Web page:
Steve Jackson: Lead with Passion

guest post[Note from Daniel: This guest post, from my friend Steve Tolman, is part of an occasional series about important career role models. I also worked with Steve Jackson, and I agree with Tolman that his energy and dedication instilled many great skills in those who worked on his teams.]

While I worked at PowerQuest, and Symantec after its acquisition of PowerQuest, I worked with a man named Steve Jackson.  He started somewhere around 1999 or 2000.  In our organization we had about seven or 8 Steves so we all went by our last names.  I was simply, “Tolman” and he was “Jackson.”

Jackson was the director and VP of all software engineering.  He was my manager and quickly became my friend.  He took his job very seriously and I learned a great deal from him.

By the time I left the team in 2008, I had learned how to run a team, how to build and release software, and how to work well with people.  One of my peers, Lane Johnson (one of the best managers I have ever known, who left the team at the same time) asked me what it was that made Jackson so dang good.  We thought about it for a while and concluded that there was not that proverbial one-thing-you-need-to-know that made him great, but more along the lines of about a bazillion qualities.  A little time brainstorming gave us a list of 45 different skills, techniques, or approaches.  Here are just a few of the highlights.

Believe in the individual

Jackson’s default mode was to trust people.  Trust them to fit into the team and trust them to do their job, but expect them to do a stand-up job for you.  Get the right people on the bus (read the book Good to Great for more info), give them an assignment, then get the heck out of their way and let them shine.  Continue reading

Code Isn’t Art

Programmers, tell your inner artist to shut up.

One of the defining aspects of the Ruby programming language is that it is very flexible. It takes a very UNIX-like approach of having a few simple and well-defined functions that allow you to build rather complex systems. Unfortunately, it also ends up encouraging programmers to start thinking of their code as art, and then they start writing “clever” code. There’s nothing necessarily wrong with finding an unconventional solution to a coding problem, but that often falls apart when you have to involve another human in reading your “art”.

Let’s use an example from SQL of a “clever” solution. Take a look at the following query:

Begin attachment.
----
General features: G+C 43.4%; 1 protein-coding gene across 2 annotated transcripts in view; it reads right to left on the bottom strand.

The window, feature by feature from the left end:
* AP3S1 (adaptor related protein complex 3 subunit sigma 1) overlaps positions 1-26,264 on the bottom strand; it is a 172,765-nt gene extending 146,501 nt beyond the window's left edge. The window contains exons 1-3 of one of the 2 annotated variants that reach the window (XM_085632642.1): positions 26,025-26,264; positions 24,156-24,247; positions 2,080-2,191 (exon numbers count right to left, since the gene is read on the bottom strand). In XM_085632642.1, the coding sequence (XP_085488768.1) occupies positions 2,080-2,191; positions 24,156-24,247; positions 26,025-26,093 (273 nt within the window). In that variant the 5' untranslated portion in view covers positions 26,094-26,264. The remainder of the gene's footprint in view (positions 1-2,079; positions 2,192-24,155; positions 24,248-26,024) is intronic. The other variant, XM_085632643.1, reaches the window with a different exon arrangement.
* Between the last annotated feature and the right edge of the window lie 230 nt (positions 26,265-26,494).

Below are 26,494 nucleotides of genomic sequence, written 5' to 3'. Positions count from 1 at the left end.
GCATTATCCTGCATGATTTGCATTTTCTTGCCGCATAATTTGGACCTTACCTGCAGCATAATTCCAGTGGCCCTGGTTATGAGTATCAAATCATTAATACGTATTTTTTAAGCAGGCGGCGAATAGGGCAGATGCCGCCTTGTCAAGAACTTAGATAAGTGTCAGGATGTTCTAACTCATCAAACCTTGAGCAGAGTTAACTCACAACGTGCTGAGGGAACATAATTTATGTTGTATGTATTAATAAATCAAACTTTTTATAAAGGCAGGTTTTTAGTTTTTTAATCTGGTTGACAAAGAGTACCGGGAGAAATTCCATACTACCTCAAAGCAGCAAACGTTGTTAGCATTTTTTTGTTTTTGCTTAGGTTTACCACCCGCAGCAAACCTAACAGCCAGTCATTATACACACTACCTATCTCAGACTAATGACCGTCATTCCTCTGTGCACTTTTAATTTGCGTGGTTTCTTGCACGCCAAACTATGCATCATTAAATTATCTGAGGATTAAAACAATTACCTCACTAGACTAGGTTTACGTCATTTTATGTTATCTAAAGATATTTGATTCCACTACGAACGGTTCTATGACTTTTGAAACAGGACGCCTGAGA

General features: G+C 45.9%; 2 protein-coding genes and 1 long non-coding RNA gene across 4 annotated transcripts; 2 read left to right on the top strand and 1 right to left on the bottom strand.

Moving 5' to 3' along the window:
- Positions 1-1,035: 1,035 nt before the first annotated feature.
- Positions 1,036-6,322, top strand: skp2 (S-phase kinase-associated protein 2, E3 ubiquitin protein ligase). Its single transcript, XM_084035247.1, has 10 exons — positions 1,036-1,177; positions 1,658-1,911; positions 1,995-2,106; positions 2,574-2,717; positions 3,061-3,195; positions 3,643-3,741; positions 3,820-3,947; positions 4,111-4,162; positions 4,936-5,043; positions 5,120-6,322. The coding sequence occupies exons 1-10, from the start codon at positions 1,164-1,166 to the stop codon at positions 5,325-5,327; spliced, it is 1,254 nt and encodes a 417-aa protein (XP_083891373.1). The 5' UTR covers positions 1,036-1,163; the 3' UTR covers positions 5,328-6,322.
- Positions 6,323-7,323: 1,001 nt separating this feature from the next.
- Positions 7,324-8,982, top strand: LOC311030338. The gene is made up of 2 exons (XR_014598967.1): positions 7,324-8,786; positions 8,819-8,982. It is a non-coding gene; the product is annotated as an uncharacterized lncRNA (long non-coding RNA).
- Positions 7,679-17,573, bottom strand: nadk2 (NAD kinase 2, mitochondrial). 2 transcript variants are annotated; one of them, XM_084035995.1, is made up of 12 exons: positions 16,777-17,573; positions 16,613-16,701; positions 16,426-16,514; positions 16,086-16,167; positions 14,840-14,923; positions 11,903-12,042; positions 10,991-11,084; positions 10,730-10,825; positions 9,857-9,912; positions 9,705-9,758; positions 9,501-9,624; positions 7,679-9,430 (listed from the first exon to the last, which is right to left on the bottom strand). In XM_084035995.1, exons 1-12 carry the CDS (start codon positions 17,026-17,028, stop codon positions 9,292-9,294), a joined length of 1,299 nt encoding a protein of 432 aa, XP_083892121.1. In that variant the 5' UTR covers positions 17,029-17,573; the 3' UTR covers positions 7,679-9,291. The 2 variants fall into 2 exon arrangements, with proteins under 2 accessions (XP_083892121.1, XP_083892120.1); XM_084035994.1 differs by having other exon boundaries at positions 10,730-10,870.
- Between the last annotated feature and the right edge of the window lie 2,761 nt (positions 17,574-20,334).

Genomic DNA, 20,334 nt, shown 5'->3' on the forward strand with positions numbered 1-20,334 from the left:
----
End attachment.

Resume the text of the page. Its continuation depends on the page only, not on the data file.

SELECT cl.Language, c.Name AS “Country Name” FROM CountryLanguage AS cl INNER JOIN Country AS c ON cl.CountryCode=c.Code SORT BY c.Code

How long did it take you to read that query? Probably a good minute or two because you had to expand out all of the aliases to figure out what it’s doing. Compare that to the unaliased version below:

SELECT CountryLanguage.Language, Country.Name AS “Country Name” FROM Country Language INNER JOIN Country on CountryLanguage.CountryCode=Country.Code SORT BY Country.Code

As you can see, it isn’t a “clever” query, but it sure is a lot more readable to a third party.

A lot of programmers will probably come back with “so what? I can read my own code and it gives me the result I want.” The fatal flaw here is that code is written not for machines, but for people. (Odds are good you’re also not going to be the only person that sees that code.) If we were writing for machines, you’d be using pure binary. All programming languages are made to give humans a way to express this in terms that are much more easily understood. Heck, SQL had an explicit design goal to be easily understood by accountants that needed to work with a database. The human element is crucial.

This is especially frustrating for those of us in support roles. I have a long history with SQL, some PHP experience, and I’ve done some dabbling with Ruby on Rails, but that’s atypical. Most support people don’t have any programming experience. What if they’re in a situation where they need to decipher the scripts that support a product or, heaven forbid, peruse the source code to try and find the cause of a particular error? They can probably figure out verbose code from having dealt with pseudo-code examples but will run straight into a brick wall if a programmer decided to be “clever”. Now the engineering team has to be drawn into something that could have potentially been resolved by support.

The question you have to ask yourself is if the ego boost from “clever” code is worth the increased work created when others don’t understand your “art”. I’m going to bet that your team members, members of supporting teams, and any management you report to won’t look favorably upon it.

Jesse Harris has been a geek since cutting his teeth on the Commodore 64 in pre-school. He currently works in support at RSA, the security division of EMC, and has been doing support, systems administration, and web development for 13 years.